Translucent glass blocks gained popularity as an Art Deco building material in the early part of the 20th Century. Architect Frank Lloyd Wright used glass blocks extensively in earlier residential designs. The blocks enjoyed renewed favour at the mid-century when many builders used them to evoke the glamour of the Art Deco era. Even today, many architects and designers use glass blocks in various ways for residential building. Despite their extended use, glass blocks pose several problems when used in shower areas.
Not Code Compliant
You cannot buy off-the-shelf tempered glass block. The traditional product always comes as "annealed glass," which is the technical name for the glass commonly found in most residential windows. Glass blocks do not meet current International Residential Code (IRC) standards for installation in shower areas. Almost all local U.S. building codes derive from the IRC code, which mandates tempered glass in shower areas because a slip and fall in a shower with an annealed glass door, for example, might break the glass. Sharp shards of heavy annealed glass can inflict serious or even fatal wounds.
"Glass Block for Safety"
Some companies advertise a thicker, solid "Glass Block for Safety." One company, for example, offers a 3-inch solid glass impact and bullet-resistant glass block. Sellers advertise that such a block is "very difficult to break." Nevertheless, this disclaimer does not qualify it for use in shower areas. The codes do not provide for substitutions. A homeowner must apply for a variance from the local building and safety authority. Generally, variance applications to substitute code compliant materials for other materials must include test results from the manufacturer or a recognised testing authority. As a practical matter, many homeowners would almost certainly find these tests unaffordable.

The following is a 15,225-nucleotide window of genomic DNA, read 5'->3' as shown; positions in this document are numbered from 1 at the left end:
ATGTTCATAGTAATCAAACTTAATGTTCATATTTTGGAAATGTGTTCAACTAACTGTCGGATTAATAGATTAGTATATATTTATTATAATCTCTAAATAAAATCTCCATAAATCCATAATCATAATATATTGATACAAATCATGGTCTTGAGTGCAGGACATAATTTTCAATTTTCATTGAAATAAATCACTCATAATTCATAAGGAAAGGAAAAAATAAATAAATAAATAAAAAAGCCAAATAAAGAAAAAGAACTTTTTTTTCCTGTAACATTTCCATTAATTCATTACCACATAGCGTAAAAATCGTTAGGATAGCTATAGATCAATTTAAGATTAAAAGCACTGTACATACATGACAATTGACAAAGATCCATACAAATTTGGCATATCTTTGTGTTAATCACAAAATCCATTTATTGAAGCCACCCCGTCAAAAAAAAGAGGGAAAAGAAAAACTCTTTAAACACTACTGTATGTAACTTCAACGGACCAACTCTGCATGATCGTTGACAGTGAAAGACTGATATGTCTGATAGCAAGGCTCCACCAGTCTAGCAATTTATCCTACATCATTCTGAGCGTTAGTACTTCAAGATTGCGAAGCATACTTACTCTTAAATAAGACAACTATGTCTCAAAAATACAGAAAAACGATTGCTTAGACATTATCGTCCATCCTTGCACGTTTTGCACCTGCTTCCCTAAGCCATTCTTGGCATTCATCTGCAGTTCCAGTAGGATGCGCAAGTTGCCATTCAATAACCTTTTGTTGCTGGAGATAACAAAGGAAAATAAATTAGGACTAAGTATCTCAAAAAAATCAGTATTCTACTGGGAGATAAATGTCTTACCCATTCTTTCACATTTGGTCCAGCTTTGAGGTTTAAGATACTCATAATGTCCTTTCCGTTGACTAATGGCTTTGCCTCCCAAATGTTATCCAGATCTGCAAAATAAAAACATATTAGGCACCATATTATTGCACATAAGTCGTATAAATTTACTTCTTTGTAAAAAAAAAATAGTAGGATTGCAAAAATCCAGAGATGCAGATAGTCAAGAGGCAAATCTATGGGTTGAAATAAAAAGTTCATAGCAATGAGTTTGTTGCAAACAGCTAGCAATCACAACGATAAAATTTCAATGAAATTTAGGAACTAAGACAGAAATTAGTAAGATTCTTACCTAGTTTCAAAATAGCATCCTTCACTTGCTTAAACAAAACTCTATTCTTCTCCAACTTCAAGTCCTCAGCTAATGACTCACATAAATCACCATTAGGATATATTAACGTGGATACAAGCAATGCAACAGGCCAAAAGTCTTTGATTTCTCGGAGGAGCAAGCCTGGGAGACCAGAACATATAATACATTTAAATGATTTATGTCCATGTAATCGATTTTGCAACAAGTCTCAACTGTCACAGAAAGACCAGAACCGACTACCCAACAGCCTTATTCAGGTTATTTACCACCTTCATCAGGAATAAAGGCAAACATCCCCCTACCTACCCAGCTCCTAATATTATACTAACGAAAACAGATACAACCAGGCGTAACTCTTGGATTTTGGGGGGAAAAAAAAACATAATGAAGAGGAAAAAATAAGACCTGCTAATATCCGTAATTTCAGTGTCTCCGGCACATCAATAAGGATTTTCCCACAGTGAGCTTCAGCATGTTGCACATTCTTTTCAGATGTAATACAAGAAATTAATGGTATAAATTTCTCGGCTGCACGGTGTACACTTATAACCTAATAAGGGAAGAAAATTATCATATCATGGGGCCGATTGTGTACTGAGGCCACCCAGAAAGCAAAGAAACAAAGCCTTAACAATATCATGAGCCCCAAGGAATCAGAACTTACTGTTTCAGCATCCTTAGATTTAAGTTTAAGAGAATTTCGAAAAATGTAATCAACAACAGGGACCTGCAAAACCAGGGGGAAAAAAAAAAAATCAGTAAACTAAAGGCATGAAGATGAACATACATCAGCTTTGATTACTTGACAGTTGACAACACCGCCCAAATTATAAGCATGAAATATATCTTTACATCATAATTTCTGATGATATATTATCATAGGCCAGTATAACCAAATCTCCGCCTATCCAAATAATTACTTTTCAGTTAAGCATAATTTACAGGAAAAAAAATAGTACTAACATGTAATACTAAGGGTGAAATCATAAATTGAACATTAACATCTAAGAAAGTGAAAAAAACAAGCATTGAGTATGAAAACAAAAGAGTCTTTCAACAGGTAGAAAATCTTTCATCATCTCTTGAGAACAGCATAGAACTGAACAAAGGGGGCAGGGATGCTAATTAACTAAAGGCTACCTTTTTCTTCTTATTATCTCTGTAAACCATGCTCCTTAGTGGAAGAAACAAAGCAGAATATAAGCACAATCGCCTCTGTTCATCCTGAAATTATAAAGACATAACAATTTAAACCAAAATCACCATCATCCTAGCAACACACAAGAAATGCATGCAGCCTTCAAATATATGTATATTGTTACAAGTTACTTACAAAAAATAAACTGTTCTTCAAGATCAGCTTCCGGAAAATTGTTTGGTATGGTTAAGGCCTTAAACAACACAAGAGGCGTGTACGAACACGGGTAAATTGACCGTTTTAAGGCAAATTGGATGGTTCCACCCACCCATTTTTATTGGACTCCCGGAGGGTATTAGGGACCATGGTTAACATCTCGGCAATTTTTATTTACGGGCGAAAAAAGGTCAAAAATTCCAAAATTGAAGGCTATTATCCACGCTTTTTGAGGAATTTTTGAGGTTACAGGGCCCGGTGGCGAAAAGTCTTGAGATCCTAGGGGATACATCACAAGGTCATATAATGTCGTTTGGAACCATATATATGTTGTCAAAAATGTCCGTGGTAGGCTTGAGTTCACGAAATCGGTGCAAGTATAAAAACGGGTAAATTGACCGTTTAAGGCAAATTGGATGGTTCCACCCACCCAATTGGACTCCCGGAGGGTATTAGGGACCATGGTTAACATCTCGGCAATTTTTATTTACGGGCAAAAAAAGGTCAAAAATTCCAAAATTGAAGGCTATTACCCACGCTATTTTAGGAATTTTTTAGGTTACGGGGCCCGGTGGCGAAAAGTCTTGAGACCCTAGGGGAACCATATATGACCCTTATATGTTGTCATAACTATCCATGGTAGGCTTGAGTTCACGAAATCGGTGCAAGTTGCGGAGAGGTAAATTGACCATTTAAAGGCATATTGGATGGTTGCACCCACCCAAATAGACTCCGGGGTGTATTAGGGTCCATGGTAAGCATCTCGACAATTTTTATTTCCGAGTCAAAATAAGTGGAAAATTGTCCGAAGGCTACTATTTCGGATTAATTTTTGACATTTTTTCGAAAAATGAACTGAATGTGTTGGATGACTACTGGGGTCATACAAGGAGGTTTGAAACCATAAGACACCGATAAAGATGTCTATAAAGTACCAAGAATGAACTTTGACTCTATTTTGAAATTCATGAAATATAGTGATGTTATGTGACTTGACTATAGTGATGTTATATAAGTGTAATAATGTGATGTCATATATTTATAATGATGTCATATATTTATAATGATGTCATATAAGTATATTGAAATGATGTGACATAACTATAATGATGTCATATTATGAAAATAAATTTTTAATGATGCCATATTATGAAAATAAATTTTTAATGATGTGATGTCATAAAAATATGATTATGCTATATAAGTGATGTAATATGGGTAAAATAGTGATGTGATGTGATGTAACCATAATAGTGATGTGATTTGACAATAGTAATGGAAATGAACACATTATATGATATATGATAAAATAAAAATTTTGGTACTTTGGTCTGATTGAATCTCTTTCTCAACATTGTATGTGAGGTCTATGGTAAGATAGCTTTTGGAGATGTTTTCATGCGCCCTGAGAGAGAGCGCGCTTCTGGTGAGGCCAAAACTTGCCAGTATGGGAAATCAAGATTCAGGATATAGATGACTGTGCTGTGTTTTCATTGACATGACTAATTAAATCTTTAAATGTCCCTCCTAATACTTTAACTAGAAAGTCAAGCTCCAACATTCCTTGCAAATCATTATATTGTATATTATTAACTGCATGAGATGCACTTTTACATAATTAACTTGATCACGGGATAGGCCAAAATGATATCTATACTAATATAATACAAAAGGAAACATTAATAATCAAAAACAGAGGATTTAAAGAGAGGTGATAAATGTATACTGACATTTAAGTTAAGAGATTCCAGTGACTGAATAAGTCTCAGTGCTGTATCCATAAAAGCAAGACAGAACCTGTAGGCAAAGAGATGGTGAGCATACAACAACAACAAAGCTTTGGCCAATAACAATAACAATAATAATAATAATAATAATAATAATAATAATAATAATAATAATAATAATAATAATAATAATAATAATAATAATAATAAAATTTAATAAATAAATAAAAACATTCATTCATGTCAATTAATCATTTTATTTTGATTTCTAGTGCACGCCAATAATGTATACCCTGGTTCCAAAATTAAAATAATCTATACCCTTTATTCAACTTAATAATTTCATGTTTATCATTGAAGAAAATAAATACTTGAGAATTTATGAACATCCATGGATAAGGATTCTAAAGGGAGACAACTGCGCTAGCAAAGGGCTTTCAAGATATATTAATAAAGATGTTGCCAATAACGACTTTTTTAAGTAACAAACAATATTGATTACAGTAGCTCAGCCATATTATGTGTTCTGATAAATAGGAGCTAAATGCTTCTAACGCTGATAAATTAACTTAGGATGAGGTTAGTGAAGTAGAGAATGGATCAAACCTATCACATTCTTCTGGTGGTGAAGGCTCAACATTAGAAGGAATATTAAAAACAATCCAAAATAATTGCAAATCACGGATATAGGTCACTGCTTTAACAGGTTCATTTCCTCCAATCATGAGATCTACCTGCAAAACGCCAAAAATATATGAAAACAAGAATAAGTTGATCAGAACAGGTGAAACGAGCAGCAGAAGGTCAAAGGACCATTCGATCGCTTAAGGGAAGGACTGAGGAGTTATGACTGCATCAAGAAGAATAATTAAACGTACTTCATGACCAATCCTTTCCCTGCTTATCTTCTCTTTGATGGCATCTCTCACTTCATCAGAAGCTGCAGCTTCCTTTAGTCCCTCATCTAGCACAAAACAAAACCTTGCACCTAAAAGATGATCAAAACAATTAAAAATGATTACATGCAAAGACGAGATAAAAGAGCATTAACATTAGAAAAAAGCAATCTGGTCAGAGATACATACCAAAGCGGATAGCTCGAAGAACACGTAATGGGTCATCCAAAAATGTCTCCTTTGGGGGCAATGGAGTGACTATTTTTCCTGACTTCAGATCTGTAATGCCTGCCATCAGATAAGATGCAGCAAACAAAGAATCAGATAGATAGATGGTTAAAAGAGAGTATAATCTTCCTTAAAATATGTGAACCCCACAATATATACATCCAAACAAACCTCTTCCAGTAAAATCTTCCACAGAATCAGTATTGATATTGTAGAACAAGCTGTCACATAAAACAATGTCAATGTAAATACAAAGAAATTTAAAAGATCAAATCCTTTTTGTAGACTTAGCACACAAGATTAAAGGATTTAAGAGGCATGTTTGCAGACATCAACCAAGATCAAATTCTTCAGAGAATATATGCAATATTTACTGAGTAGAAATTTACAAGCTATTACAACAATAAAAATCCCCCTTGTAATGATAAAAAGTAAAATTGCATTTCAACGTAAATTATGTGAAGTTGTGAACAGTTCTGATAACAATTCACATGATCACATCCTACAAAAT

Potential Mold Problems
Older shower areas sometimes used glass block. Even in 2010, and despite the code problem, various online do-it-yourself sites explain how to build your own glass block shower stall. However, in addition to the code restriction, glass block showers present other problems. Mold tends to grow in the wide grout areas between blocks. Tiled shower walls have a waterproof cement board, often called a "green board," behind the tile; if water leaks through the tile grout, the green board prevents the water from penetrating further. A wall of glass blocks has no such backstop, and as the grout ages, water begins to penetrate the blocks. Eventually the water makes its way through to the other side of the blocks.
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